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The Effects of Iron Seeding on Phytoplankton and Zooplankton Populations, and on Water Chemistry

Booth Id:

Engineering Mechanics


Finalist Names:
Richard, Jackson (School: Bearden High School)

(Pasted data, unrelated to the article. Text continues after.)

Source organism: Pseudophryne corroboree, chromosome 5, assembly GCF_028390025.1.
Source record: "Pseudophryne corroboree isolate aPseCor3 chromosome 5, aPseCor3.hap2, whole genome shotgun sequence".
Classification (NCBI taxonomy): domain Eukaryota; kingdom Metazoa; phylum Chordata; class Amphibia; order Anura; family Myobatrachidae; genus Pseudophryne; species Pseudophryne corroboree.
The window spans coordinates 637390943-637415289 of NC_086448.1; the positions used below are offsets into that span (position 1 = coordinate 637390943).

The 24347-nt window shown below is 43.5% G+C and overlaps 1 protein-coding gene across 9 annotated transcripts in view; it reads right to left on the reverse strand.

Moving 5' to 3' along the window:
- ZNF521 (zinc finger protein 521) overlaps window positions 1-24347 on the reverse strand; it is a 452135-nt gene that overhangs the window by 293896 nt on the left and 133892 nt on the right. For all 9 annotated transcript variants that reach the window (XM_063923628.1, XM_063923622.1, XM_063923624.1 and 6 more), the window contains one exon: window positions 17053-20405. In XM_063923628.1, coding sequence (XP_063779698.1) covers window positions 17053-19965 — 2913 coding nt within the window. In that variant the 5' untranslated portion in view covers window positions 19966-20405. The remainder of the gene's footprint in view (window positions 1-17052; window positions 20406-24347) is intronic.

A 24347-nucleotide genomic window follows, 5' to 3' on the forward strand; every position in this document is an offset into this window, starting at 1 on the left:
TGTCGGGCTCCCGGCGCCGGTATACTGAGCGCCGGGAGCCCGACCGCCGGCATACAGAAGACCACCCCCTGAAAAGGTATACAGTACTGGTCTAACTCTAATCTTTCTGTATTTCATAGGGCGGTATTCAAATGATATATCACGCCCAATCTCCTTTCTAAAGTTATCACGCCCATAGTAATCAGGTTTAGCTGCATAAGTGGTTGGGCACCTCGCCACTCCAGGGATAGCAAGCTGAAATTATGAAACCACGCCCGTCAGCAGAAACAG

The purpose of this experiment is to determine the effects of iron (II) sulfate (FeSO4) fertilization on pH, salinity, and ammonia, and observe its affect on phytoplankton and zooplankton populations. The experiment utilized two aquariums filled with seawater collected from local estuaries and plankton collected separately using a plankton net. 1 gram (117 ppm concentration) of FeSO4 was then added to one aquarium. The pH, salinity, and ammonia levels were measured daily, and water samples were also examined under a microscope in both aquariums each day for 15 days. The pH of the water dropped due to a reaction between H2O and FeSO4, which produces H2SO4and eventually rebounded. Salinity gradually rose in both tanks, indicative of minor evaporation. The salinity in the tank that received FeSO4 rose more slowly than the other. There was never traceable ammonia in either tank, meaning no large-scale mortality occurred. During microscope observations, zooplankton and phytoplankton populations in the test tank increased in size, and individual phytoplankton were generally larger than individuals in the control tank, meaning that FeSO4 was facilitating growth and reproduction. FeSO4 has an affect on water chemistry, lowering pH, and decreasing evaporation, but also increasing plankton populations, further altering water chemistry. This experiment, in conjunction with other research, suggests that iron seeding is not systemically beneficial for these reasons.